CBD and The Body: The ECS
Believe it or not, our bodies actually produce their own kinds of cannabinoids. These cannabinoids are referred to as endogenous cannabinoids, or endocannabinoids for short, and they play largely the same role as the cannabinoids that we are putting into our bodies through CBD oil, CBD vapes, and other products.
Endocannabinoids are produced in a section of our nervous system called the endocannabinoid system, known as the ECS. The ECS is essential to our understanding of CBD’s effect on human beings, as it contains the largest concentrations of endocannabinoid receptors found all throughout the body. These receptors are what allow your body to interact with CBD, THC, and other phytocannabinoids.
What is the Endocannabinoid System?
The ECS was first discovered in the 1990s. Interesting cannabis history fact: The U.S. government actually put forth funding toward cannabis research, hoping to prove that cannabis was bad for humans. On the contrary, scientists discovered the endocannabinoid system. Through this discovery, we learned that cannabinoids played a much more important role in our biology than ever before thought possible!
What’s more interesting, the ECS was observed to produce its own endocannabinoids without any outside stimulus. That’s right: humans produce endocannabinoids whether or not they’ve ever ingested CBD, THC, hemp, marijuana, or any known form of cannabis.
Since its discovery, we’ve learned that the ECS is vitally important for key metabolic functions. Specifically, the ECS helps maintain homeostasis within our bodies, a sort of biological equilibrium, if you will. This is likely why our bodies produce endocannabinoids of their very own, and it’s even theorized that humanity developed endocannabinoid production because early humans consumed the cannabis plant, but concrete evidence has yet to surface.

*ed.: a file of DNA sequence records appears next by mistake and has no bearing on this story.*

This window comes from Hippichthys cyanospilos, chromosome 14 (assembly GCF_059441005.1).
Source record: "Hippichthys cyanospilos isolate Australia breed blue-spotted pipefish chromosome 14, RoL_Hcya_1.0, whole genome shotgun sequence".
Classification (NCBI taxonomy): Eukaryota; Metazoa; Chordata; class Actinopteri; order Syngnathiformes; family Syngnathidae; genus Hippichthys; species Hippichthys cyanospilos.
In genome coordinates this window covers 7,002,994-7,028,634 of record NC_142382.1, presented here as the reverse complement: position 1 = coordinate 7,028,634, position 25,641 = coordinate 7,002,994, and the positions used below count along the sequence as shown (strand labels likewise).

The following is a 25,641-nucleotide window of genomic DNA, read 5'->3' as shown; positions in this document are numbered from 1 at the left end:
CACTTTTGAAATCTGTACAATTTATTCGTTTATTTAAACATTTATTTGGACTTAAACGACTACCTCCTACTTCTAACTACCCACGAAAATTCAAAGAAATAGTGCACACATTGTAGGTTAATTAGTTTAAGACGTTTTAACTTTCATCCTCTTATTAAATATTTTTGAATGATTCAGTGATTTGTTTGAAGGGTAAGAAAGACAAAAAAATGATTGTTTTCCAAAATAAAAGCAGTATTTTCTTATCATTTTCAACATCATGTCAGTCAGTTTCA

What’s most astonishing about the endocannabinoids produced by the ECS is that they are nearly identical in chemical composition to CBD molecules. Because of this, CBD is thought to be chemically preferable within our bodies to other phytocannabinoids, such as THC or CBG.
There are two primary receptors associated with cannabinoids and endocannabinoids: the CB1 and CB2 receptors. Both receptors play important roles in our bodies, and you can tell them apart like this:
- CB1 Receptors are found primarily in the central nervous system, which includes the spinal cord and the brain. CB1 receptors are associated with cerebral and behavioral functions, playing a direct role in memory, cognition, emotion, motor control, appetite stimulation, and the perception of pain
- CB2 Receptors are found primarily in the peripheral nervous system, which includes anything outside of the spinal cord and brain. CB2 receptors are associated with the immune system and inflammation responses. When CB2 receptors are activated, they are known to induce physical relaxation and a reduction in pain.
The CB1 and CB2 receptors are vital to both the ECS and our understanding of CBD in general. However, CBD doesn’t attach to these receptors like other cannabinoids. The relationship between endocannabinoid receptors and CBD is still under investigation, but it is known that CBD molecules interact with these receptors.